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Keeping the deal sweet | Why the sports sector needs strong governance and forensic due diligence in dealing with investors

Luca Ferrari, partner and global head of sports, Withersworldwide

The $2.475bn (€2.093bn) acquisition of the MLB’s New York Mets by hedge fund billionaire Steven Cohen, the continuing interest of Private Equity firms in sports properties including Italy’s Serie A football league, and the $1.5bn Initial Public Offering (IPO) of data company Genius Sports through a Special Purpose Acquisition company (SPAC), combine to suggest that, despite the impact of Covid-19, sport remains an attractive proposition for investors.

But while the majority of sports acquisitions and investments may deliver the win-win which is the aim of every good deal, a number of high profile cases show that, after the initial euphoria subsides, deals can and do go bad.

In the English Football League, the acquisition of Wigan Athletic by Hong Kong-based Au Yeung and its near immediate entry into receivership, and the financial collapse and the ultimate liquidation of Bury FC and Macclesfield Town are among the most recent, but they are not alone.

Sports businesses, whether clubs, leagues, agencies, or service providers, are attractive for a range of reasons. But while most investment decisions are taken for sound commercial reasons, some sports properties, notably football clubs, have been seen as ‘trophy assets’ acquired by investors less committed or able to sustain them.

These failures give rise to fundamental questions about the way that potential investors are screened, levels of due diligence on both sides of the deal and the governance framework within which they are conducted.

Kevin McCullagh put some of the key questions to Luca Ferrari, partner and global head of sports at law firm Withersworldwide.

What are the main reasons investments in sport go wrong? Are there structural weaknesses in the sports industry that leave it exposed?

When it comes to clubs, one thing that comes to mind is the difference between sports in the US and in the rest of the world. The US has single-entity model, where the league owns the business and owners of clubs buy into a centralised, usually well-managed championship. The American system, unlike the pyramidal European system, does not involve relegation and promotion, and having been historically granted exemption from the antitrust legislation – the NBA, NFL and other US professional sports leagues are legally defined as a single entity rather than a group of independent companies – they can impose salary caps and drafting rules, which reduce competition between clubs and likewise the risk of bidding wars leading to overspending on salaries and transfers.

Investors in European football face a much higher risk. They cannot impose salary caps and have no equivalent of the NCAA college system or the draft, which means they have to bear the cost of developing and competing for talent themselves. Most importantly, with the exception of a few powerhouses, European football clubs are always at risk of relegation, which, despite some financial protection from leagues, means a near disastrous hit to revenues. Therefore, deep pockets, resilience, and quick learning are the keys to mastering an investment in European football.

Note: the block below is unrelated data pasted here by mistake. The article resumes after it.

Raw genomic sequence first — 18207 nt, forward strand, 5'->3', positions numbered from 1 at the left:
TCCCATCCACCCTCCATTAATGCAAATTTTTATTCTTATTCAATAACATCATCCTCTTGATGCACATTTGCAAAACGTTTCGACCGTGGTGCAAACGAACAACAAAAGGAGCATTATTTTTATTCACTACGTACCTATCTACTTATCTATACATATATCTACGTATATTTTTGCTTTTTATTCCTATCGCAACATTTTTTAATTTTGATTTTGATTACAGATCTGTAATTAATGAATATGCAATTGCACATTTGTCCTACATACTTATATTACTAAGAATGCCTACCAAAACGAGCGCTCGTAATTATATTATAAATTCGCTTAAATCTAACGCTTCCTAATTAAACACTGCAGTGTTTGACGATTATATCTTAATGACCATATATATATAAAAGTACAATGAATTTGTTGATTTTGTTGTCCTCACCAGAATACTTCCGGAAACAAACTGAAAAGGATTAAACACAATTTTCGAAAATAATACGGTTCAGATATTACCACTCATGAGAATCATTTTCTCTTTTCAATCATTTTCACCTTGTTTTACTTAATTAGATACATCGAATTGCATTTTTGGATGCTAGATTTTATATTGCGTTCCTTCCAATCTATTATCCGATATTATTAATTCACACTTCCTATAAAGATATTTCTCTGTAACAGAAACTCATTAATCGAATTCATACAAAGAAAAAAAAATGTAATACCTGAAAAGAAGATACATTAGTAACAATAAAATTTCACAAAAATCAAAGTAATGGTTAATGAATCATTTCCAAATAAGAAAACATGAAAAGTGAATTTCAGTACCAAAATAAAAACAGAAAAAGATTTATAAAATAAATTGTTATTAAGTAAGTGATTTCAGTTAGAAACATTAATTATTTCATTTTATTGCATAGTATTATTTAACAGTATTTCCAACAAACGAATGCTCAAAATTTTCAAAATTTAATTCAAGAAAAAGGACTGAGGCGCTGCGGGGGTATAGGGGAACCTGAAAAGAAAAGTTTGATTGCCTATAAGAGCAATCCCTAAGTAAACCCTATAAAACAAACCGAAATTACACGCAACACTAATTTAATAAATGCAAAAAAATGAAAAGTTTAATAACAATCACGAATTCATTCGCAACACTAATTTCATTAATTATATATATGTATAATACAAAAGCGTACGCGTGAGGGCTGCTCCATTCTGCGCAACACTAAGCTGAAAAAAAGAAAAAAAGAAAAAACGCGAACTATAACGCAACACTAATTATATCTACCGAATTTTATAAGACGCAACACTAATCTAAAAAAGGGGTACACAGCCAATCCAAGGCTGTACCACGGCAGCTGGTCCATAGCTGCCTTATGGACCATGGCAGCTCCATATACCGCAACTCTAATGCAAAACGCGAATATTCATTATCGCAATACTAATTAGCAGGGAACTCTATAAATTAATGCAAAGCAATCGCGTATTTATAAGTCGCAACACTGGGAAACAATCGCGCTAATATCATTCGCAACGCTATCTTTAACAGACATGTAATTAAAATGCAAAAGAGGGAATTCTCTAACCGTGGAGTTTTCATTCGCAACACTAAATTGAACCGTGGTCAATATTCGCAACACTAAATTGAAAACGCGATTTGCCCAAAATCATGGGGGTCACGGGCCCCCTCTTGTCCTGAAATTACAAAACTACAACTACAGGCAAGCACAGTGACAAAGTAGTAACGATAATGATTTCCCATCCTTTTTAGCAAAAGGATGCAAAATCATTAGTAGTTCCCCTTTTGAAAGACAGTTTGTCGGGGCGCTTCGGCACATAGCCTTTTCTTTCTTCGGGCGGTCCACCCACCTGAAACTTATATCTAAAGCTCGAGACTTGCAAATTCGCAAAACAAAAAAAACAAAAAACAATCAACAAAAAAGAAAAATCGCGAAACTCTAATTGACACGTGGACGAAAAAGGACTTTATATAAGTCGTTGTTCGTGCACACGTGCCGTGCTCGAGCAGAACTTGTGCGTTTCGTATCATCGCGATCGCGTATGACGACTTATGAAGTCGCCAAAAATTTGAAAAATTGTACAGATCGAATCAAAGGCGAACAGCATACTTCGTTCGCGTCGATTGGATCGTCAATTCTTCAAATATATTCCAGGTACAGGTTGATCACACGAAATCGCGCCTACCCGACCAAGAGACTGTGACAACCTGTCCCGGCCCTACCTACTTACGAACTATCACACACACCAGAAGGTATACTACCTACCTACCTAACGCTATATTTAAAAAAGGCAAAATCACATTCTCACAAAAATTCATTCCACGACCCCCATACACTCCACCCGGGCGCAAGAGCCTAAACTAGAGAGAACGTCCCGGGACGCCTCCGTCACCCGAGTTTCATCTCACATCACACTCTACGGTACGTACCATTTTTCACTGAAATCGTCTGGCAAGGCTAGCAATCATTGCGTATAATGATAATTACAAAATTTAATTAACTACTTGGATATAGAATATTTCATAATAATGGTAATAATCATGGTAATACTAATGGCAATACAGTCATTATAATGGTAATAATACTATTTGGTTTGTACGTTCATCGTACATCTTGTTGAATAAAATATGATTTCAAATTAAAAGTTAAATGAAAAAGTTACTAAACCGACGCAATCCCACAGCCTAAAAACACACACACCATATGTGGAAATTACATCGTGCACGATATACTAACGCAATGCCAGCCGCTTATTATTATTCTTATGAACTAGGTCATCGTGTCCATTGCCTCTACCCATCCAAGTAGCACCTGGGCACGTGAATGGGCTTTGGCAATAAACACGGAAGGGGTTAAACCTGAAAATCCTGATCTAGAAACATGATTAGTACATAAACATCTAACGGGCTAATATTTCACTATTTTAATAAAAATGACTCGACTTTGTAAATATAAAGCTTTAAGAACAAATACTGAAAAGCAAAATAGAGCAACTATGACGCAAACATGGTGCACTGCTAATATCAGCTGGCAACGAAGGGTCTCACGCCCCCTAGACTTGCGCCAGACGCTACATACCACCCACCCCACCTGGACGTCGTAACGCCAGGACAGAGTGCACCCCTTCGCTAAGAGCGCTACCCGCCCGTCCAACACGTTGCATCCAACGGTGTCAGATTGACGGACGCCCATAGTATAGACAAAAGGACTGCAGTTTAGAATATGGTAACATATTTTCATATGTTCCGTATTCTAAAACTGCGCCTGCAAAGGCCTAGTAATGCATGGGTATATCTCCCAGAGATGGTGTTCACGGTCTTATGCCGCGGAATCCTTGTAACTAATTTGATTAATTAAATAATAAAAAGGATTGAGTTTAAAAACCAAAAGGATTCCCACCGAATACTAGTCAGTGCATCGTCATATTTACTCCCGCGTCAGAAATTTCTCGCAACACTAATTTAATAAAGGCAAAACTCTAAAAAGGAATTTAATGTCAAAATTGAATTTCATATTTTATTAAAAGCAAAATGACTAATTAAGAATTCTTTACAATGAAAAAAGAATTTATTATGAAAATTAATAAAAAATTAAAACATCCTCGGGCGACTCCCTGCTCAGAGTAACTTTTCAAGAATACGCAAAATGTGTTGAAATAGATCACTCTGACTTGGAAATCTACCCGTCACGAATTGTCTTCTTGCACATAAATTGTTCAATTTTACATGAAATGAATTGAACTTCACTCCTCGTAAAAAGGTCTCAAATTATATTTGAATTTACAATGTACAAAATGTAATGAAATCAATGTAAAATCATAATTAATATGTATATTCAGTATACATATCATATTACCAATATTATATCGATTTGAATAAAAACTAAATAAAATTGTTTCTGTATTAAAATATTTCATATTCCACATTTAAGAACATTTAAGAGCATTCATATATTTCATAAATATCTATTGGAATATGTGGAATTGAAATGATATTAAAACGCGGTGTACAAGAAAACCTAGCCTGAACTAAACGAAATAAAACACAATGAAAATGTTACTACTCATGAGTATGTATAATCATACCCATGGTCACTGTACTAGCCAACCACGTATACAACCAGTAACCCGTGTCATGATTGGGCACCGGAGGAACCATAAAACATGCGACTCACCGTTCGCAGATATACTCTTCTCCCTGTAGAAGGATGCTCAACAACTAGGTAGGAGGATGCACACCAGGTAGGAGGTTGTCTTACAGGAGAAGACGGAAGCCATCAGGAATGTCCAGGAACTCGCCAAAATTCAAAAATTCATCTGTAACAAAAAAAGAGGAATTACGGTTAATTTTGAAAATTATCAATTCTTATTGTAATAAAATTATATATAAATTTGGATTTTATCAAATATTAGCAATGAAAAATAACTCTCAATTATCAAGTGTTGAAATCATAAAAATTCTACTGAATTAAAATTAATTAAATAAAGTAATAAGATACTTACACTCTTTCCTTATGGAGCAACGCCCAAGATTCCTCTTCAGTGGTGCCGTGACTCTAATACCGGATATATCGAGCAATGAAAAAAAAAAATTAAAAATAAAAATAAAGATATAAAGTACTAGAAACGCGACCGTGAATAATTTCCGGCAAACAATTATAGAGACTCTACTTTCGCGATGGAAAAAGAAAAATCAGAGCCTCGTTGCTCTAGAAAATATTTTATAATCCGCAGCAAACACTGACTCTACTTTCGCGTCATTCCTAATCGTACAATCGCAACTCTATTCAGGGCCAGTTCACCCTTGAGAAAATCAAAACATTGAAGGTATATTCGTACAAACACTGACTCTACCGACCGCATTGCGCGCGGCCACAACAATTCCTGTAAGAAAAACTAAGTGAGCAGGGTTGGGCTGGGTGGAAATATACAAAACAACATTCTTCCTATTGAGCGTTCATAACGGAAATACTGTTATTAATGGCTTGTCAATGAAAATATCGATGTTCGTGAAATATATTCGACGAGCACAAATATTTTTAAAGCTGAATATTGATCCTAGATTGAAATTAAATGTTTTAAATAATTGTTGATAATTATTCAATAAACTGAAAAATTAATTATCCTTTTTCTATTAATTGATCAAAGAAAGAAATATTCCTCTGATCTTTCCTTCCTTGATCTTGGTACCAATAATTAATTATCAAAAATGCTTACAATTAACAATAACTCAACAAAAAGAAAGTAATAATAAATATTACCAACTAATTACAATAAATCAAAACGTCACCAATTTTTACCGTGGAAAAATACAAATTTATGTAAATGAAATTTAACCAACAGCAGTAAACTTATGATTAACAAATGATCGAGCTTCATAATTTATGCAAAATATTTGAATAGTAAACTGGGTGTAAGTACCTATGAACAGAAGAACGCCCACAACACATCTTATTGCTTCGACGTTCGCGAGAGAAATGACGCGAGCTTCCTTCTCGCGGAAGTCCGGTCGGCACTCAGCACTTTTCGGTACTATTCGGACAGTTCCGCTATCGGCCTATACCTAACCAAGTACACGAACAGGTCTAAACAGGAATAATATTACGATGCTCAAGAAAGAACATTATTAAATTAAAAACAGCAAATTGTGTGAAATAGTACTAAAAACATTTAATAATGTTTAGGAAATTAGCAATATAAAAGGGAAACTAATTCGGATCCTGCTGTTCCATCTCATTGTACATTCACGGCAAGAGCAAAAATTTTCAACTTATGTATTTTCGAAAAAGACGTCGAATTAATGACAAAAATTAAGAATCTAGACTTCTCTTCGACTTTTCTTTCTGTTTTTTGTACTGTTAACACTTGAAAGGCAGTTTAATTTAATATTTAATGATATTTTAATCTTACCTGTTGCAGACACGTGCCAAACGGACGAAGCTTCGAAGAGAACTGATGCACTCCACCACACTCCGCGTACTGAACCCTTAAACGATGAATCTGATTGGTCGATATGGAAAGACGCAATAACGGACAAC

Investing in agencies presents different issues because these are relationship businesses. Sports marketing agencies are built largely on a network of personal interaction. A new investment may introduce new finance and marketing skills and other business synergies but success ultimately rests on people, their skills and reputation. One should not underestimate the ‘human factor’ and the empathy needed to run these kinds of businesses.

Talent management agencies are even more deeply rooted in highly personal relationships. No matter how much better advice may be, as a result of investment, or how much wider the range of services becomes, client retention will depend heavily on the loyalty of the agent(s) whose portfolio has been acquired. It is easier to buy a stable of talent than to retain and develop them after the individuals who built it have cashed in. So a key piece of advice is to make a thorough assessment of the human factor and, ideally, to invest into an agency where the founders maintain a significant earn-out interest as well as a reputational stake.

More generally, buying into a sports property, especially a football club, is definitely not the typical private equity investment. It is rather one that will need a dose of personal involvement, the ability to build an emotional connection with the history, place and people that are part of the club’s identity. But here comes the hardest challenge: the owner must be and feel like a fan, but act as a businessman. If you are not able to keep a cold mind and draw on a dose of optimism the day after you’ve lost a crucial game or when the table position starts looking ominous, you should not put you money in this sport.